APSN Banner

Analysis: Law revision deemed putting leash on Constitutional Court

Jakarta Post - May 29, 2024

Tenggara Strategics, Jakarta – The fourth amendment to the 2003 Constitutional Court Law is about to be added to the growing list of bills that, despite much public backlash, are to be passed into law under the administration of President Joko "Jokowi" Widodo. The proposed amendments will likely chip away at the judiciary's independence and thus leave it vulnerable to political influences.

Revisions to the law include reducing the tenure of the court's justices from 15 to 10 years. Justices that have held office for more than five years but less than 10 years must undergo evaluation to extend their terms in office, which also requires the approval of their appointing institutions, including the president and the House of Representatives.

According to House Deputy Speaker Sufi Dasco Ahmad, the Constitutional Court Law revision was first proposed to the House in February 2023. Initially, the revisions concerned changing the age limit for justices, revising members of the court's Ethics Council and altering the terms of the court leadership.

After months of silence, however, the bill was then suddenly finalized during a meeting between the government and House Commission III in late November before it was put on hold due to the 2024 general election. It should be noted that only eight out of nine House factions were present at that meeting, while the Indonesian Democratic Party of Struggle (PDI-P) was absent.

When word of the law revision spread, the public criticized the bill's deliberation being largely held behind closed doors and how it was not initially included among the priority bills of the 2023 National Legislation Program (Prolegnas). As with many other bills deliberated during the Jokowi administration, public consultation was minimal.

Backlash over the Constitutional Court Law revision also partly fueled public suspicion of government intervention at the court during the election disputes.

Critics are now convinced that the government and House are planning to ratify the bill during the current plenary session, which began on May 20, in response to the unprecedented dissenting opinions that three justices voiced when the court upheld the results of the Feb. 14 presidential election. The three justices were Saldi Isra, Enny Nurbaningsih and Arief Hidayat.

Although the court ultimately rejected the fraud allegations made against president-elect Prabowo Subianto, the three dissenting opinions indicate that the issue was heavily debated among the eight justices. In his opinion, Saldi expressed agreement with the plaintiffs' claim that President Jokowi's disbursing social aid helped sway votes in favor of presidential pair Prabowo and Gibran Rakabuming Raka, Jokowi's eldest son.

The court's independence will surely erode if this bill is ratified. Not only will the justices become more compliant in order to pass their evaluation, but it will also give the government and the House the leeway to act in their own interests in appointing justices to the court. As such, this would make it easier for Prabowo and Gibran to enact their policies without much resistance once they succeed Jokowi in October.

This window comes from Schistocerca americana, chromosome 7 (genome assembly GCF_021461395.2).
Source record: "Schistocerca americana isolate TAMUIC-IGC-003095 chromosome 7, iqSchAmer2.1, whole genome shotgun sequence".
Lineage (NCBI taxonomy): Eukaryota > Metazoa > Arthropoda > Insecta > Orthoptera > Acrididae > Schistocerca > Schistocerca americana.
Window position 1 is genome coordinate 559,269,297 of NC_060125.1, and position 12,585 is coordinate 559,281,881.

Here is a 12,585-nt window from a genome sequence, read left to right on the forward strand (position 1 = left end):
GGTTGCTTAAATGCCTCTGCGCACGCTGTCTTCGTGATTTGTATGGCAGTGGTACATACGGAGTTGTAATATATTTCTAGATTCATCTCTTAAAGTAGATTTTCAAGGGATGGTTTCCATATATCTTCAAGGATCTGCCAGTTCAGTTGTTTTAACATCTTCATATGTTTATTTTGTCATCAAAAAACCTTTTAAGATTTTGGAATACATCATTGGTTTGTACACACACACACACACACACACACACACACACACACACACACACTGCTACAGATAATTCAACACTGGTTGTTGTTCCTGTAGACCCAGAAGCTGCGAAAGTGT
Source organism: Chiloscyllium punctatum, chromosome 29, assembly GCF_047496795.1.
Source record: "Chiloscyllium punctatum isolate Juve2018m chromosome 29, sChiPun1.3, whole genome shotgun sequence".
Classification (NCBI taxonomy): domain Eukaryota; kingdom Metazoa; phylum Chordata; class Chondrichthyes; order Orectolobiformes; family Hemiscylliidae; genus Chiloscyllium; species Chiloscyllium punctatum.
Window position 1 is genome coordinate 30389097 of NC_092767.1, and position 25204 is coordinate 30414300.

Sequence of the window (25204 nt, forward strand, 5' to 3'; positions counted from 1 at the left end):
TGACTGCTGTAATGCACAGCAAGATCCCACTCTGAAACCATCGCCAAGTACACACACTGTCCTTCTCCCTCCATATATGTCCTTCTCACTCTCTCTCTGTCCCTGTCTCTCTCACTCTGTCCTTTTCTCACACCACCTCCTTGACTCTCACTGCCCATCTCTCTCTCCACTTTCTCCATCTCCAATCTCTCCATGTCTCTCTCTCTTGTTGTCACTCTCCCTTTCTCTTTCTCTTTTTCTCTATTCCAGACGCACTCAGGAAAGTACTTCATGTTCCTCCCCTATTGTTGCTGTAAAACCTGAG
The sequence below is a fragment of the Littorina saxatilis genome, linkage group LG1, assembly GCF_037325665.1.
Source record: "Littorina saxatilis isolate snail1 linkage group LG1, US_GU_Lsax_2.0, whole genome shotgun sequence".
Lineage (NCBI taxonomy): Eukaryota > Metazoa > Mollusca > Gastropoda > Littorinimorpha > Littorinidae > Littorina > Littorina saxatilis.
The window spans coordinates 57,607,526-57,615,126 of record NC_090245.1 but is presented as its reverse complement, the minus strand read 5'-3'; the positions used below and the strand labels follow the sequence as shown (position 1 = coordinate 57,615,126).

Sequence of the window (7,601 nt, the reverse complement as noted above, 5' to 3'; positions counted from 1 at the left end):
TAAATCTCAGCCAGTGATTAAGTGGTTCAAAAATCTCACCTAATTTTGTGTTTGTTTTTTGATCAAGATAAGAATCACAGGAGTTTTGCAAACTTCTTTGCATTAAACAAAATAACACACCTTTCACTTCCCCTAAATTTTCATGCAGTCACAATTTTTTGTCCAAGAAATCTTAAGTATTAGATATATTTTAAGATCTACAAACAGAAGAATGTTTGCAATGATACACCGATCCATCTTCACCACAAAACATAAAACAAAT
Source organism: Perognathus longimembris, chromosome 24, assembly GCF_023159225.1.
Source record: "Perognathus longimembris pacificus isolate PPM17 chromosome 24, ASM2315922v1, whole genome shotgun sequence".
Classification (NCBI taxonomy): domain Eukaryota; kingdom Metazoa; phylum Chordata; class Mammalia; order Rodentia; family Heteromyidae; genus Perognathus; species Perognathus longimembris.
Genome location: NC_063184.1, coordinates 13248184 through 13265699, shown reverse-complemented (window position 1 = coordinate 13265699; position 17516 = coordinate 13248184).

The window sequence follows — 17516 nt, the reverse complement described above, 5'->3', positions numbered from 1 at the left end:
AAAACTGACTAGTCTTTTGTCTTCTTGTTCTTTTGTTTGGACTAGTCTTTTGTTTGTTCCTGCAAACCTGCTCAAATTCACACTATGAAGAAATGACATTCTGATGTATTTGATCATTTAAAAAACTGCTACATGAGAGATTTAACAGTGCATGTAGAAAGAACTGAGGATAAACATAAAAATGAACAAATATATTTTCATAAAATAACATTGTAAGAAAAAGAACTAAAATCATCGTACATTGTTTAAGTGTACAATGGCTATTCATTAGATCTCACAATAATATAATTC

Jokowi's recent maneuvers to whittle away at the country's democratic norms could allow him to retain political power even after he steps down. Prabowo and Gibran's landslide election victory is one indication of this, especially since the pair campaigned on a platform to continue Jokowi's policies.

What we've heard

According to a source at the House, the revisions made to the Constitutional Court were aimed at the justices who voiced dissenting opinions during the election results dispute case. "[The revision allows] the nominating institutions to refuse to extend a justice's term of office if his or her decisions go against the government," the source said.

Moreover, two sources asserted that former coordinating political, legal and security affairs minister Mahfud MD refused to resume discussions at the House. At the time, Mahfud also lobbied Law and Human Rights Minister Yasonna H. Laoly to reject the bill. Discussions over the revision resumed smoothly once Mahfud stepped down from his post to compete in the 2023 vice presidential race.

One of the sources claimed that an official from the Office of the Coordinating Political, Legal and Security Affairs Minister assisted the revision process. "Reportedly on orders from the State Palace," the source added.

The Constitutional Court Law was revised because several rulings have conflicted with government programs, such as the Omnibus Law on Job Creation. "The Court has been deemed inconsistent with the government," the source said.

[This content is provided by Tenggara Strategics in collaboration with The Jakarta Post to serve the latest comprehensive and reliable analysis on Indonesia's political and business landscape.]

Source: https://www.thejakartapost.com/opinion/2024/05/29/analysis-law-revision-deemed-putting-leash-on-constitutional-court.htm